Review: Kalorama Shakedown (The Harry Reese Mysteries #3) ~ Robert Bruce Stewart

Kalorama Shakedown

Boodlers, and pikers, and slyboots… oh my! It’s December 1901, when the paths of three of the era’s notable characters cross in the nation’s capital: the Wizard of Oz, the Countess von Schnurrenberger und Kesselheim, and Harry Reese, insurance investigator. Harry has come to Washington in order to solve a string of jewelry thefts. But first he must match wits with a throng of thirsty newspapermen, a pack of rapacious lobbyists, and a young devotee of the Wizard’s. And as is usual, his dear wife Emmie has her own agenda.

5 Thumbs-UpWritten with more than a discrete nod at Hammett and a dash of P.G. Wodehouse this novel, the third in a series, is a great and engrossing little read.  It is a mystery, with more than a little satire and three murders thrown in for good measure.  Also, like its two predecessors it is completely able to stand firmly on its own merits.

Our main protagonist is the man the series is named after, and with his wife, he adds body and humour to this absorbing novel.  He is dry, precise and engaging and is the perfect foil to his wife who is wilful, secretive and independent, worryingly so for the era in which the novel is set.  The Author does an outstanding job of making his main character not only the perfect gentleman for his time, but one who is well aware of the ‘flaws’ others may like to point out his wife possesses, and he deals with them all in a gracious manner.  He is very likeable and this makes the reader want to know more about him and his world as the novel progresses.  His wife is also well written, to such a degree that she could almost be billed up there with her Husband, and the novel could be said to have dual main protagonists.  I thoroughly enjoyed this strong Lady, and actually felt myself warming more to her than I did her Husband; maybe it is because I could visualize myself in her role if I were transplanted back to that time period.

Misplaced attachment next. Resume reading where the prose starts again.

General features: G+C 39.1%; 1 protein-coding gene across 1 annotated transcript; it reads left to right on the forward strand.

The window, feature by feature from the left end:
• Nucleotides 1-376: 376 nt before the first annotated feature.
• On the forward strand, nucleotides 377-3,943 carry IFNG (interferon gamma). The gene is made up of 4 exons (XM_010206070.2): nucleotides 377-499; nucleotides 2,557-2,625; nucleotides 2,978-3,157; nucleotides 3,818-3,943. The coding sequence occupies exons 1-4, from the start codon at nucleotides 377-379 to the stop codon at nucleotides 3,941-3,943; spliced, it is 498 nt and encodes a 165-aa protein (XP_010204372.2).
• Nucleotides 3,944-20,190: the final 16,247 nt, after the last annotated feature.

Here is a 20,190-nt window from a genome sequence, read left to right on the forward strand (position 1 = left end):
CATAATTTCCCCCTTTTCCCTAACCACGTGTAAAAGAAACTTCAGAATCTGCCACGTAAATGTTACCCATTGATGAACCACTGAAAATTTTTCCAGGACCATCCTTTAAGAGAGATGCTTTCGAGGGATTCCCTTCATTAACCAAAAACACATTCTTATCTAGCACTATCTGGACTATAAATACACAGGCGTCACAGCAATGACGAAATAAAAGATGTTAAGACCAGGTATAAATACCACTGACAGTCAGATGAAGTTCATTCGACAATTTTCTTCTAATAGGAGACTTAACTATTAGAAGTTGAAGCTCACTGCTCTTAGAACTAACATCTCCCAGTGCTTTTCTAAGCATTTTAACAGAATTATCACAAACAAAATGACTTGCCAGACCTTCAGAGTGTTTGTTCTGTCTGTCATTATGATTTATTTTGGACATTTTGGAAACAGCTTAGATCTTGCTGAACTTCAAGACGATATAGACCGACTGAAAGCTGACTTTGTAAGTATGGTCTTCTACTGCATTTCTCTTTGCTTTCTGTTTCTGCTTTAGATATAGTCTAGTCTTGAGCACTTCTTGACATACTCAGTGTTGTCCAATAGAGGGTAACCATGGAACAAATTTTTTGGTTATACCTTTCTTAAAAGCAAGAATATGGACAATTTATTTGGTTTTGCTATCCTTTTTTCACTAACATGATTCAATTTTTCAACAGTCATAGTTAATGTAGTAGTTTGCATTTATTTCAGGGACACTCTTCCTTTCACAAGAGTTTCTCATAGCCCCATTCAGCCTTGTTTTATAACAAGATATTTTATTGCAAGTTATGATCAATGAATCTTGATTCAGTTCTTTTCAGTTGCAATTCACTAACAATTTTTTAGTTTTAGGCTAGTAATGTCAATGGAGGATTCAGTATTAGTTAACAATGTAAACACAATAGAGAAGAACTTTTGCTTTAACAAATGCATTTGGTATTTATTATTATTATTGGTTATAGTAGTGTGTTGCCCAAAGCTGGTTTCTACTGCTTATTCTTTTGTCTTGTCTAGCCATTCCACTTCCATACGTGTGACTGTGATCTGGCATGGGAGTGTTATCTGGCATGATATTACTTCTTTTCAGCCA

The book is written in the first person narrative, with Mr. Reese being our narrator and, in this manner the story is told through his experiences, emotions and reactions to everything and everyone he meets, including some very humourous asides about his wife and her friends.  However, rather than being a dry read as is sometimes can be the case with novels written in this manner, it just makes the storyline seem more realistic and interesting.  I did wonder from the title of the book if the Author was giving a small nod to the Kalorama Guest House in Woodley Park D.C, as a lot of the action and events in the book do take place in Washington D.C.  It is apparent when reading this mystery that extensive research was done to ensure the descriptive portions of the book concerning the nation’s capital, were correct for the time and a great deal of care was taken to ensure no buildings appeared where there were none.  Through a deft use of words and writing style, the Author transports the reader back to a time when there were still vast expanses of greenery to be seen around Washington, and society was governed by strict rules and layers; he also fleshed out the storyline with wonderfully witty dialogue, a slew of literary references and some very engaging and entertaining relationships, a couple of whom I hope will make further appearances.

I would strongly recommend this novel and others in the series to lovers of the mystery genre and those who like a side order of humour and satire with their murders.

divider

Review: Blackout (All Clear #1) ~ Connie Willis

BlackoutOxford in 2060 is a chaotic place. Scores of time-traveling historians are being sent into the past, to destinations including the American Civil War and the attack on the World Trade Center. Michael Davies is prepping to go to Pearl Harbor. Merope Ward is coping with a bunch of bratty 1940 evacuees and trying to talk her thesis adviser, Mr. Dunworthy, into letting her go to VE Day. Polly Churchill’s next assignment will be as a shop girl in the middle of London’s Blitz. And seventeen-year-old Colin Templer, who has a major crush on Polly, is determined to go to the Crusades so that he can “catch up” to her in age.

But now the time-travel lab is suddenly canceling assignments for no apparent reason and switching around everyone’s schedules. And when Michael, Merope, and Polly finally get to World War II, things just get worse. For there they face air raids, blackouts, unexploded bombs, dive-bombing Stukas, rationing, shrapnel, V-1s, and two of the most incorrigible children in all of history—to say nothing of a growing feeling that not only their assignments but the war and history itself are spiraling out of control. Because suddenly the once-reliable mechanisms of time travel are showing significant glitches, and our heroes are beginning to question their most firmly held belief: that no historian can possibly change the past.

From the people sheltering in the tube stations of London to the retired sailors who set off across the Channel to rescue the stranded British Army from Dunkirk, from shopgirls to ambulance drivers, from spies to hospital nurses to Shakespearean actors, Blackout reveals a side of World War II seldom seen before: a dangerous, desperate world in which there are no civilians and in which everybody—from the Queen down to the lowliest barmaid—is determined to do their bit to help a beleaguered nation survive